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Congresswoman Maxine Waters

Representing the 43rd District of California

Boston Globe: Consumer advocates may join overseers

October 28, 2009
In The News

WASHINGTON - House Financial Services chairman Barney Frank, assembling a bill to overhaul financial regulations in hopes of preventing another economic meltdown, agreed yesterday to add consumer and community advocates to an oversight board that would monitor the credit industry.

Representative Maxine Waters proposed adding five more members to an eight-member board that would oversee the proposed Consumer Financial Protection Agency, which would monitor mortgage lenders as well as banks and other financial institutions. Waters, a California Democrat, wants the board to include a consumer protection advocate, a civil rights activist, and fair-lending practices expert, as well as a community representative and an official from a bank in an underserved community.

The goal, according to Waters's amendment: ensure that minorities and low-income communities hit hardest by the mortgage crisis and predatory lending practices have advocates on their side. Under the current bill, the oversight board consists of the chairmen of eight federal agencies, including the Federal Reserve, the Federal Deposit Insurance Corporation, the Federal Trade Commission, and the Department of Housing and Urban Development.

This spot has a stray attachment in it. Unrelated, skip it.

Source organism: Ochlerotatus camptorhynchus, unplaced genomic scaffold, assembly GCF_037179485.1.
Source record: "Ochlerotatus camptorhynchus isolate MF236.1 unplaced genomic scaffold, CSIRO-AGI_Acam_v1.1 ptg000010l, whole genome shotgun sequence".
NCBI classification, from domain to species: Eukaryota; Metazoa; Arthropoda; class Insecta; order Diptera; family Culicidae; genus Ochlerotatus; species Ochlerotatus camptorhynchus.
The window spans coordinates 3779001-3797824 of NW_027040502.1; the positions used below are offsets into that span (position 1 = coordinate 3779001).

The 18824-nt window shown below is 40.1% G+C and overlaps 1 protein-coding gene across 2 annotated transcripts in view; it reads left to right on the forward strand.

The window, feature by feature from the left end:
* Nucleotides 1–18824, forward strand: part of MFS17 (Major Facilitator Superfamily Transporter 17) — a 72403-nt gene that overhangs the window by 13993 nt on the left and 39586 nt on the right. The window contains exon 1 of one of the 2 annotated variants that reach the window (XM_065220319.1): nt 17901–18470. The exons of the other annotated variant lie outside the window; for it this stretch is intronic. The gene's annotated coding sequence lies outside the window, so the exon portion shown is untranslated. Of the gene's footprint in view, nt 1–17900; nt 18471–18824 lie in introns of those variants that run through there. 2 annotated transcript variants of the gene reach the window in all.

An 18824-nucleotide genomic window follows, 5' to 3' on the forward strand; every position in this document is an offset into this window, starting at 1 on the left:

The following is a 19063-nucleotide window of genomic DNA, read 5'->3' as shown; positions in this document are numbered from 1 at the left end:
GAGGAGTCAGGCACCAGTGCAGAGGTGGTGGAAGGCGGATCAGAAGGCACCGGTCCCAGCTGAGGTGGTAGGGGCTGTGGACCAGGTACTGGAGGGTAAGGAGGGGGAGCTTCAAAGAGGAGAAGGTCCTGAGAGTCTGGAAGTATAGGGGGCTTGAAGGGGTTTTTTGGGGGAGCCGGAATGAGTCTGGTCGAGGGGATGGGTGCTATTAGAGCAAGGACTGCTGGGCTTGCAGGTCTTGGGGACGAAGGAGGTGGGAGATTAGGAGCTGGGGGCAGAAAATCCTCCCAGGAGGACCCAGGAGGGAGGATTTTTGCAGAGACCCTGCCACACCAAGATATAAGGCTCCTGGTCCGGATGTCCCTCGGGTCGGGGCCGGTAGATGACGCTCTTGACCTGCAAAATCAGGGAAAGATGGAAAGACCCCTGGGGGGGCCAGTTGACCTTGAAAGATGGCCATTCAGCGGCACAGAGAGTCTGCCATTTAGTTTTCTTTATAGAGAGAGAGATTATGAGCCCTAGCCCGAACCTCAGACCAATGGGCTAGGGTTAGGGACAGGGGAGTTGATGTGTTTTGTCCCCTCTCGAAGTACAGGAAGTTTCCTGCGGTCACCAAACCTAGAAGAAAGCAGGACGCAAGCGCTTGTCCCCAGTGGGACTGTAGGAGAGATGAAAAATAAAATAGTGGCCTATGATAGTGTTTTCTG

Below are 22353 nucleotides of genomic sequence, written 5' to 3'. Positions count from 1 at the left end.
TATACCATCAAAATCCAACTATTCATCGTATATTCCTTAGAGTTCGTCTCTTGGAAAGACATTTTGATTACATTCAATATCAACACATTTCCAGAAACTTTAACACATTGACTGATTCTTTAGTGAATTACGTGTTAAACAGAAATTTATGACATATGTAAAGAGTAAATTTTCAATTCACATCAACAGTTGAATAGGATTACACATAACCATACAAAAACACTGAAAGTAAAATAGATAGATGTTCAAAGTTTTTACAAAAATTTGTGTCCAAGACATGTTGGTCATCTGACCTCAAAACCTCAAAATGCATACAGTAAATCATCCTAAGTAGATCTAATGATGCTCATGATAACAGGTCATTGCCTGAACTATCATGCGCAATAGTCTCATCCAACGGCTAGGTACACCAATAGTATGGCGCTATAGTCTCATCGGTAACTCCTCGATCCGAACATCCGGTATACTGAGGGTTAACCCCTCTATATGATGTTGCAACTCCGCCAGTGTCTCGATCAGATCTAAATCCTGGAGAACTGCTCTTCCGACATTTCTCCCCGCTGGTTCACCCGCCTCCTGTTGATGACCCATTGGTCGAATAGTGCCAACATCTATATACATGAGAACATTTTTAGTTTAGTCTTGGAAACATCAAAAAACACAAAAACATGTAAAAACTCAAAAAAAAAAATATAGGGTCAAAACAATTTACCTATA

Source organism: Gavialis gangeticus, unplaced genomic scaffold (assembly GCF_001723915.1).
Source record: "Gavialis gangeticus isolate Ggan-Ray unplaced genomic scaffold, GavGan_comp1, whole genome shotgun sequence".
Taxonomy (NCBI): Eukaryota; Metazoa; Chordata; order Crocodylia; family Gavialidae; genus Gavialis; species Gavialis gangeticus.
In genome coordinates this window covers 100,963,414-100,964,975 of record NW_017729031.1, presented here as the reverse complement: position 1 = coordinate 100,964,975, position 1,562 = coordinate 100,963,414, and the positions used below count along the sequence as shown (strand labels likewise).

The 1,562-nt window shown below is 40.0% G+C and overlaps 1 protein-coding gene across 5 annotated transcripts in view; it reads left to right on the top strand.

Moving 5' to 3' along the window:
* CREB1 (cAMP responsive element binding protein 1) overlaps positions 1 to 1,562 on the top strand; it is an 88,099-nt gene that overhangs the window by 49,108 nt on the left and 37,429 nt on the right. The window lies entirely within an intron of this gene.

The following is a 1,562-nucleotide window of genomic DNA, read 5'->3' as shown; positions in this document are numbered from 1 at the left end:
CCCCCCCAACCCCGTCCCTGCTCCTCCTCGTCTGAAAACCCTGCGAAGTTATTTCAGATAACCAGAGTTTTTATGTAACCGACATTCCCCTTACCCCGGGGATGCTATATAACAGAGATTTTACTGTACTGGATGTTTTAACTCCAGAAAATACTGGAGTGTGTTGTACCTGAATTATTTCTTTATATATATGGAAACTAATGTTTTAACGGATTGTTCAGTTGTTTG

Waters and other liberal Democrats argue that the current proposed board is weighted toward federal regulators who allowed last year's Wall Street collapse in the first place.

"I am concerned about the lack of a consumer voice on this board,'' Waters said in a statement yesterday. "Given the important responsibilities of the board, I believe that it should be expanded.''

Frank, a Newton Democrat, said Waters's proposal is "perfectly reasonable'' and he supports it. But he added that his committee has effectively defeated a Republican move to give federal regulators the power to supersede the recommendations of a separate consumer advisory board the bill would create.

Jerry Konohia, the president of OpenDoor Housing Fund, a Washington-area community lending agency, said he was excited that Frank supports the amendment.

"I think that the [consumer protection] act itself was on point and necessary, but the expansion of the governing board to include consumer advocates is critical,'' Konohia said.

The committee is expected to vote today on whether to create the consumer agency, which is opposed by Republicans and the financial industry.

Last week, the committee bucked the White House and voted to spare the majority of banks and credit unions from additional examination from the proposed new agency. These banks would still have to follow the agency's rules and open their books to other federal regulators monitoring their overall stability. 

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